Making SNL Relevant Again

by The Cowl Editor


Arts & Entertainment


Photo courtesy of process.info.

 

By Joe Clancy `18

 

A lot has happened in President Trump’s first 100 days; executive orders and protests seem to dominate the news reel every day. One unprecedented change, however, is the surging popularity of Saturday Night Live (SNL).

With Alec Baldwin playing President Trump and Melissa McCarthy as the White House Press Secretary Sean Spicer, satirical impersonations of the new administration have propelled Saturday Night Live to its most popular season in over 20 years.

Since the beginning of this season, SNL has averaged a viewership of 10.64 million, numbers the show has not achieved since 1994. This past Saturday’s episode recorded 10.8 million viewers, which was its most watched episode since January  8, 2011.

One of the most impressive feats this season is SNL’s rating among adults under 50. Including DVR replays, this season’s ratings are up 20 percent from last season—a statistic that starkly counters the notion the show is failing.

In an interview with the Los Angeles Times, Political Analyst Larry Sabato said SNL’s recent success can be explained through its role as an outlet. “People who hate Trump need to gather together,” he said. “Sometimes it’s in the streets and sometimes it’s watching a show like ‘Saturday Night Live.’” Unlike angry Facebook posts or Tweets, Sabato says outlets like the sketch-comedy show are “a kind of Pepto-Bismol for the bile that’s building all week long.”

SNL, the 1975 brain child of Lorne Michaels, is no stranger to the political scene. It has proven to be popular around the water cooler every Monday morning since its founding, especially during election seasons. The show has even been credited with the “Saturday Night Effect,” the electoral influence attributed to the show’s political coverage. This influence became even more evident in the 2008 election when SNL heavily satirized the then Vice Presidential candidate Sarah Palin. Due to Tina Fey’s impression of Palin, “I can see Russia from my house” was widely attributed to the VP candidate even though she never said it.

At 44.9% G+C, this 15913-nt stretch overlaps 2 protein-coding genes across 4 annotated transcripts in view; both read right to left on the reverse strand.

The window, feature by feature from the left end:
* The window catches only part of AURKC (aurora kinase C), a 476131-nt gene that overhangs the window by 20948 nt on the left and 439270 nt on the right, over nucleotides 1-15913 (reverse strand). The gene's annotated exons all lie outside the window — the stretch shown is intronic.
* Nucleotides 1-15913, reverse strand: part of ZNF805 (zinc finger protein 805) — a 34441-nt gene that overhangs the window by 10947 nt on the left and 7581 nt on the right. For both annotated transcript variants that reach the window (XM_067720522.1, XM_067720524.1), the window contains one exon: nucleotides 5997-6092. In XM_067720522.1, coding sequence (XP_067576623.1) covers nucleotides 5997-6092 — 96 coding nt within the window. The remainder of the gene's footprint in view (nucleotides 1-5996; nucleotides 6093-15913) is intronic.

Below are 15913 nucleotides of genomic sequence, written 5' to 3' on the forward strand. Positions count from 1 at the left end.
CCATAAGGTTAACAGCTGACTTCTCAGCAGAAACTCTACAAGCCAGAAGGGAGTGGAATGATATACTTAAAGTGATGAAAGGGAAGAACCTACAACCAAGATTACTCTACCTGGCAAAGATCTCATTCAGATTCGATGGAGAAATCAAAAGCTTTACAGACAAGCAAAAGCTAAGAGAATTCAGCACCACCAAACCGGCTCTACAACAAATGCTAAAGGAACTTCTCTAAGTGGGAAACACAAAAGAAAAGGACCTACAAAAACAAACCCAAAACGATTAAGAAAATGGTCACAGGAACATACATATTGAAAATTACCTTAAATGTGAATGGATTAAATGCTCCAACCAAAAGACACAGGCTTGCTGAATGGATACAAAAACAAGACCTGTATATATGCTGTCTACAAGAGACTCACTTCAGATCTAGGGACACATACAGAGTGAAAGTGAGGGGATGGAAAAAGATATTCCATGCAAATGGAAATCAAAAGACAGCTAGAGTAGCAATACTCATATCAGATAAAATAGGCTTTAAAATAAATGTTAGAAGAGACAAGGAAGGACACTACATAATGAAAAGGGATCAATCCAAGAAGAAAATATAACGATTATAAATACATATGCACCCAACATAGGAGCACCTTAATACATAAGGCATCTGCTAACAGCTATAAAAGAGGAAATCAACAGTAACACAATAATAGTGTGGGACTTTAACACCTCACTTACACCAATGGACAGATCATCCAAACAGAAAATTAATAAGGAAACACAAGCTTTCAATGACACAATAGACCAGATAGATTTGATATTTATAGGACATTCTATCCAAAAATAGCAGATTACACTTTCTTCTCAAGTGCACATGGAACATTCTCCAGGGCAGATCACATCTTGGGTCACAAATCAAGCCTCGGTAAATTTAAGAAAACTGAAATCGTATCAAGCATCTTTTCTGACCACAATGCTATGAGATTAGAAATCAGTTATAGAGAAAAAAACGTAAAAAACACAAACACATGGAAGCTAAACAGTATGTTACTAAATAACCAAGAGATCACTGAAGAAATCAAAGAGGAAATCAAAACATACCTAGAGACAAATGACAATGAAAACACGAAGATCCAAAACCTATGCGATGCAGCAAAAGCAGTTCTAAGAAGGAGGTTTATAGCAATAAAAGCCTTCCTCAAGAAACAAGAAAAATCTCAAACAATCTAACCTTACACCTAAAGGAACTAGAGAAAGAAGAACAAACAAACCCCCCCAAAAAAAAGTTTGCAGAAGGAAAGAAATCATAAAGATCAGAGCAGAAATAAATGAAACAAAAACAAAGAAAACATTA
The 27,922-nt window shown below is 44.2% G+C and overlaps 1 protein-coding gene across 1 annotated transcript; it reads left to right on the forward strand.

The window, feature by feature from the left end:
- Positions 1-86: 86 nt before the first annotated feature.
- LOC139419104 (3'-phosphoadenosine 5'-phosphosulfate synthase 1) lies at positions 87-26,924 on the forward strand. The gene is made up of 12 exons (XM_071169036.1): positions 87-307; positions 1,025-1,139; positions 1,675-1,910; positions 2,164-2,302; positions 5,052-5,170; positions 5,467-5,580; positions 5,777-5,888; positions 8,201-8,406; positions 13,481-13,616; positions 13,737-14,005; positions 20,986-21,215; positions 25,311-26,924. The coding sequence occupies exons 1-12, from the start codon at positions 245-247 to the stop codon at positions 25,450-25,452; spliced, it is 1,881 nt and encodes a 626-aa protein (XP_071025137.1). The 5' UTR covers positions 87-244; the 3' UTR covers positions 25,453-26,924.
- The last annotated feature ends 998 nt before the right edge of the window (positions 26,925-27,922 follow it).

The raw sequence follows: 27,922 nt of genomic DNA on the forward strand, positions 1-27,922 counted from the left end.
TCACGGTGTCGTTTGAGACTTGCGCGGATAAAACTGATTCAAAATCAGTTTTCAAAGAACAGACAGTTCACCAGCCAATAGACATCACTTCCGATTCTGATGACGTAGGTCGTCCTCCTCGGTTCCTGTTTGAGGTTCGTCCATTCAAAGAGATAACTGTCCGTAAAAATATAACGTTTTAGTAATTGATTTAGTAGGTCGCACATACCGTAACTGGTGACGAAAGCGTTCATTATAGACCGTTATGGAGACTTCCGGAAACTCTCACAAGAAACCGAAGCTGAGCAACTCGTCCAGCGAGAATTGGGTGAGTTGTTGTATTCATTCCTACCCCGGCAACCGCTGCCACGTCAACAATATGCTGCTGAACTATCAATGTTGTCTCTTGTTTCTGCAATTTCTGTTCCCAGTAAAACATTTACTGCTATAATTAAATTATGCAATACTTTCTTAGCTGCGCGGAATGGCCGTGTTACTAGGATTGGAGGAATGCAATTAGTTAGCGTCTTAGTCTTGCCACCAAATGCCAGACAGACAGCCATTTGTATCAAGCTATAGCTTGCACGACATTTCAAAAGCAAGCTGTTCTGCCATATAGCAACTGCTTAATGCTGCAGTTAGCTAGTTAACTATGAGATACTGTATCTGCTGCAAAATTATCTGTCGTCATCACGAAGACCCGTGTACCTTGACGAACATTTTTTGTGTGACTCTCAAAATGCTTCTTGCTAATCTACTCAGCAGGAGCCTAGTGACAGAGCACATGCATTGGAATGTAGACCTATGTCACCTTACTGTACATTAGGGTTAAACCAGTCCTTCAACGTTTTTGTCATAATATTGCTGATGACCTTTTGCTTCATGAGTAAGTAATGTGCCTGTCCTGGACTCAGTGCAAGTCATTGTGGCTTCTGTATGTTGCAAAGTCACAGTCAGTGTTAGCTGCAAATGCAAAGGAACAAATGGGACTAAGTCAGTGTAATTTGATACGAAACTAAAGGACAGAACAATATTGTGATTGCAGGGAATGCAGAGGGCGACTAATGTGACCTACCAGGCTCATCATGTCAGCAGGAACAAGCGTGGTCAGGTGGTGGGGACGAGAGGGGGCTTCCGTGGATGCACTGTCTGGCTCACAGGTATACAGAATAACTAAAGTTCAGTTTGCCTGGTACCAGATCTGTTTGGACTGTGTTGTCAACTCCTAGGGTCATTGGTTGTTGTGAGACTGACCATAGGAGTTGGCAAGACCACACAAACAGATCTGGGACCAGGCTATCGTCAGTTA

The current season seems to be just as impactful, having even caught the attention of President Trump himself. In reaction to portrayals of himself and his administration, the President has recurrently tweeted severe criticisms of the show. President Trump has called SNL “really bad television,” “not funny,” and Baldwin’s impersonation of him “unwatchable.”

For some, the heavy political satire in this season of SNL exemplifies its comedic genius, whereas others think the show is picking low hanging fruit. Regardless of how the satire is received, however, one thing is indisputable: it’s working.


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